Unlike the life of a pro, for amateur athletes as individuals there is less pressure, less demand for results. No athlete is defined by their losses, nor their style, and not always by victory. For many, it is the accumulation of experience and utilization of the amateur platform, to achieve the foundations for a well prepared professional career and all the lessons that the journey entails.

Akman embodied this as much as anyone. After his two international defeats including a knockout loss on Day 1 of the 2015 World Championships, and a semi-final defeat as he achieved bronze at the 2016 Worlds, Akman bounced back on each occasion to win the European Open gold, besting four opponents on each occasion with trademark dominance.

As Sweden’s athletes near perfected their approach to the tournament format, Akman was perhaps the most forceful and efficient in shutting down the opposition.

With up to five opponents in as many days en route to the gold medal, intelligence and damage limitation is essential in the long run for all national teams. Akman displayed this awareness, his clubbing fists, while seemingly on the hunt for a stoppage, were often just the patient precursor to unsettling his opponent enough to force a takedown, or to set one up, at times rag-dolling opponents to the ground from where Akman would gain top control, and rarely would he lose the position.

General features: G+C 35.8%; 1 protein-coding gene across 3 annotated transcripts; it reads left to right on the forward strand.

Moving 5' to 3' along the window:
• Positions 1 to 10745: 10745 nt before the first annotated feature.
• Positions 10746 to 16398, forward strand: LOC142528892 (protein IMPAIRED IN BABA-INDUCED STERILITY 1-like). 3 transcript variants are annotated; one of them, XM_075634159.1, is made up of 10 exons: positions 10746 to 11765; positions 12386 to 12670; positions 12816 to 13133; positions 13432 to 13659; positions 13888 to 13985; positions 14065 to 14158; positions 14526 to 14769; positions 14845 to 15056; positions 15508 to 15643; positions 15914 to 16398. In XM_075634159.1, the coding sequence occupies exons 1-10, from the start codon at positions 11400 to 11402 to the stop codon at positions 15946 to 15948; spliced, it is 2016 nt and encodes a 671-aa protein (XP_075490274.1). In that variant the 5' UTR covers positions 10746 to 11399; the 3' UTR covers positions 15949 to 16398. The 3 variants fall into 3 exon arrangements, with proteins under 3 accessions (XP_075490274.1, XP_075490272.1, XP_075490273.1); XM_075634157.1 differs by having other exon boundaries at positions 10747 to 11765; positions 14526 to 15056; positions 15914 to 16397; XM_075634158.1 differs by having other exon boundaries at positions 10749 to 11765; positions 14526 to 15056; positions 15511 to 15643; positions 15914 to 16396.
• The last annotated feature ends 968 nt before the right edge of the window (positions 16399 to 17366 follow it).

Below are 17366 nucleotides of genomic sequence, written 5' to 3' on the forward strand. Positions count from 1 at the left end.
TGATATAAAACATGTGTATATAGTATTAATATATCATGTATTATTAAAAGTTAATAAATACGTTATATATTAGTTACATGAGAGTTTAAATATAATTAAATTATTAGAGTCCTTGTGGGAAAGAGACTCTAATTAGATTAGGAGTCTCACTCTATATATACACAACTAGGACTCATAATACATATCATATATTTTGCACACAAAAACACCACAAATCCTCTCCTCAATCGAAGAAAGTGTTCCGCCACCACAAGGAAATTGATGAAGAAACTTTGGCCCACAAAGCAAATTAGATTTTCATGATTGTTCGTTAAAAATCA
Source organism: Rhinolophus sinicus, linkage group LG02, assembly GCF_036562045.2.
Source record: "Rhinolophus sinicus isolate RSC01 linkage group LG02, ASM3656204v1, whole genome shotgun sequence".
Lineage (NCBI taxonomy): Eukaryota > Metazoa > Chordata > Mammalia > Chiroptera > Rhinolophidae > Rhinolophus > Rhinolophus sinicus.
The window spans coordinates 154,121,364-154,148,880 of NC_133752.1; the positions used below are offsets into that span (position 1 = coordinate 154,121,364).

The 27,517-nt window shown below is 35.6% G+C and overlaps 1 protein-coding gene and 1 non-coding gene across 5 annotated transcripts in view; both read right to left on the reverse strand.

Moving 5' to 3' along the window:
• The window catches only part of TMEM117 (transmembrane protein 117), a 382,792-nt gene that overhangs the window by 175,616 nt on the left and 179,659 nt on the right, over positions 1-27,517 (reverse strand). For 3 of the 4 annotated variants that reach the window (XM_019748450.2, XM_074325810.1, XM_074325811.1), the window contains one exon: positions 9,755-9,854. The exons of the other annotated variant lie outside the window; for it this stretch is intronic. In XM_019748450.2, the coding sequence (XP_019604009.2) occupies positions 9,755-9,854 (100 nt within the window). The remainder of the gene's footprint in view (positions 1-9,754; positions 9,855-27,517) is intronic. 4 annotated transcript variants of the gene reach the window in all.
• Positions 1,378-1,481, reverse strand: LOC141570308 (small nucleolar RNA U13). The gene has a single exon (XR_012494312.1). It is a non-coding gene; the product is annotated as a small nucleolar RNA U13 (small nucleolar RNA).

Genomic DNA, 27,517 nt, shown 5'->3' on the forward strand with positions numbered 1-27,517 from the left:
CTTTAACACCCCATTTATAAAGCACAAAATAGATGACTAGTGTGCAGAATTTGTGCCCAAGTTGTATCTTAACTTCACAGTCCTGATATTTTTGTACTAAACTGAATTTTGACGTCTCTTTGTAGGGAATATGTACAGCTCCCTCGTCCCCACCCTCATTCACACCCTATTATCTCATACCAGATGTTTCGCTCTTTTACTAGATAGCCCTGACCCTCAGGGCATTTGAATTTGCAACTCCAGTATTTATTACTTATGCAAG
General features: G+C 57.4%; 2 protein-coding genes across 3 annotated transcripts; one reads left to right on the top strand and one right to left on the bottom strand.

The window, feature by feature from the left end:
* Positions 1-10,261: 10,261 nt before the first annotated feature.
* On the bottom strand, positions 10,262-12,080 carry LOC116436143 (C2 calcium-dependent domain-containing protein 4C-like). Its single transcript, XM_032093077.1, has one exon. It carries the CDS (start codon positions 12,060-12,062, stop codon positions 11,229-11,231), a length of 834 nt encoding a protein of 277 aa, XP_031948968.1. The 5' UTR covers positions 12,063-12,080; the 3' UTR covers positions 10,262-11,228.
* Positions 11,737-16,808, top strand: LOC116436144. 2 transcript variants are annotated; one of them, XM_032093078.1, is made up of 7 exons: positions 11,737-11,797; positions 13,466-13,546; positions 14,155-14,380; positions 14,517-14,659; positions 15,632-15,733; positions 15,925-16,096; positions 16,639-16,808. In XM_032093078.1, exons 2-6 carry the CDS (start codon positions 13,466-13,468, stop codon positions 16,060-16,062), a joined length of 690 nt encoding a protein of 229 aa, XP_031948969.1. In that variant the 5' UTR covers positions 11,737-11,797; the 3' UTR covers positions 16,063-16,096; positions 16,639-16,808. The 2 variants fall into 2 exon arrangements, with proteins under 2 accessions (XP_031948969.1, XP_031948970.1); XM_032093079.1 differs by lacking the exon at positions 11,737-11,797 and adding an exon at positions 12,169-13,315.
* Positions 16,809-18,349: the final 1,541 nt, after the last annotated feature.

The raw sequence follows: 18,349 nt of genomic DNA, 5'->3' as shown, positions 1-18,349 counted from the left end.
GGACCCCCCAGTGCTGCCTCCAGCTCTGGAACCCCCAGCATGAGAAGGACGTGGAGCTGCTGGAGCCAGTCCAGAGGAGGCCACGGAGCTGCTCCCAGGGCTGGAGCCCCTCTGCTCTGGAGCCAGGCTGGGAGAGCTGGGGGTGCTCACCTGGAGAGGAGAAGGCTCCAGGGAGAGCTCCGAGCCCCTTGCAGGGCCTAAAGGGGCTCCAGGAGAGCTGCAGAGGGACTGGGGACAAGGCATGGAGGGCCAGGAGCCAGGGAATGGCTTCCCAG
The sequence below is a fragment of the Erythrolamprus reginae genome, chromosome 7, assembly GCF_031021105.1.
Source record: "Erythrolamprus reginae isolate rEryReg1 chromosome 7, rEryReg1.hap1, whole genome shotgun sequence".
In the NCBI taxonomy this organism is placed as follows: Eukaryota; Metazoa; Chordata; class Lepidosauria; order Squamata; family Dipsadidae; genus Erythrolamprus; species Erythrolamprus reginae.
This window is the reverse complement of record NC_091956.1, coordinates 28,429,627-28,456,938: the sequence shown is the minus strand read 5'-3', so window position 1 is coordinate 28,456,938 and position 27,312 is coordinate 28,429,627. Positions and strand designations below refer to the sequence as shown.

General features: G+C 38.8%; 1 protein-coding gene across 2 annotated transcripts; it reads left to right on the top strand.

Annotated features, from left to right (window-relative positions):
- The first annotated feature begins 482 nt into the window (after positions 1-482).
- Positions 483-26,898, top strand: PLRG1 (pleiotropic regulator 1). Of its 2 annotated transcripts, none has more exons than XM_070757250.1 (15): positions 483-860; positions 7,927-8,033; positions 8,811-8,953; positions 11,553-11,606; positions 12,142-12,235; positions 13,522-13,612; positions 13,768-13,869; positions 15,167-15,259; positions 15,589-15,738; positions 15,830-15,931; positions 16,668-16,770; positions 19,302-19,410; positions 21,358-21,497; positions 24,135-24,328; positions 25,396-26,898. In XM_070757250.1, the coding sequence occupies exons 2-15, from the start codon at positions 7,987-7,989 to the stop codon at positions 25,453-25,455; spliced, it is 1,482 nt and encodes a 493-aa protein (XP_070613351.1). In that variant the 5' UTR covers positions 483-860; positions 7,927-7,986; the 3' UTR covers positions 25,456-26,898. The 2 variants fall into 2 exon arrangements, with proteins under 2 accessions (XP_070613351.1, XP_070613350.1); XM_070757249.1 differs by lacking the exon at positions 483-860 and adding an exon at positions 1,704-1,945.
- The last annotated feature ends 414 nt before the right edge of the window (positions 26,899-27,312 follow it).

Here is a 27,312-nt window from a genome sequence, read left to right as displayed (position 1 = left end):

From side control, knee riding or in full mount, Akman would starve his opposition of any options with punishing shots, yet never rushed for a finish, and was often complimented by rivals on his overwhelming strength.

The years spent honing this patience, control and positional awareness would see Akman’s game evolve into a masterpiece transition, making his pro MMA debut in 2017 with Sweden’s premier domestic organisation, Superior Challenge.

“I will get better at what I do,” Akman told ahead of his pro debut. “I want to finish my fights, especially as a pro because it is important to have an exciting fighting style to make a living from MMA. I will start knocking people down now,” and that he did, with incredible effectiveness.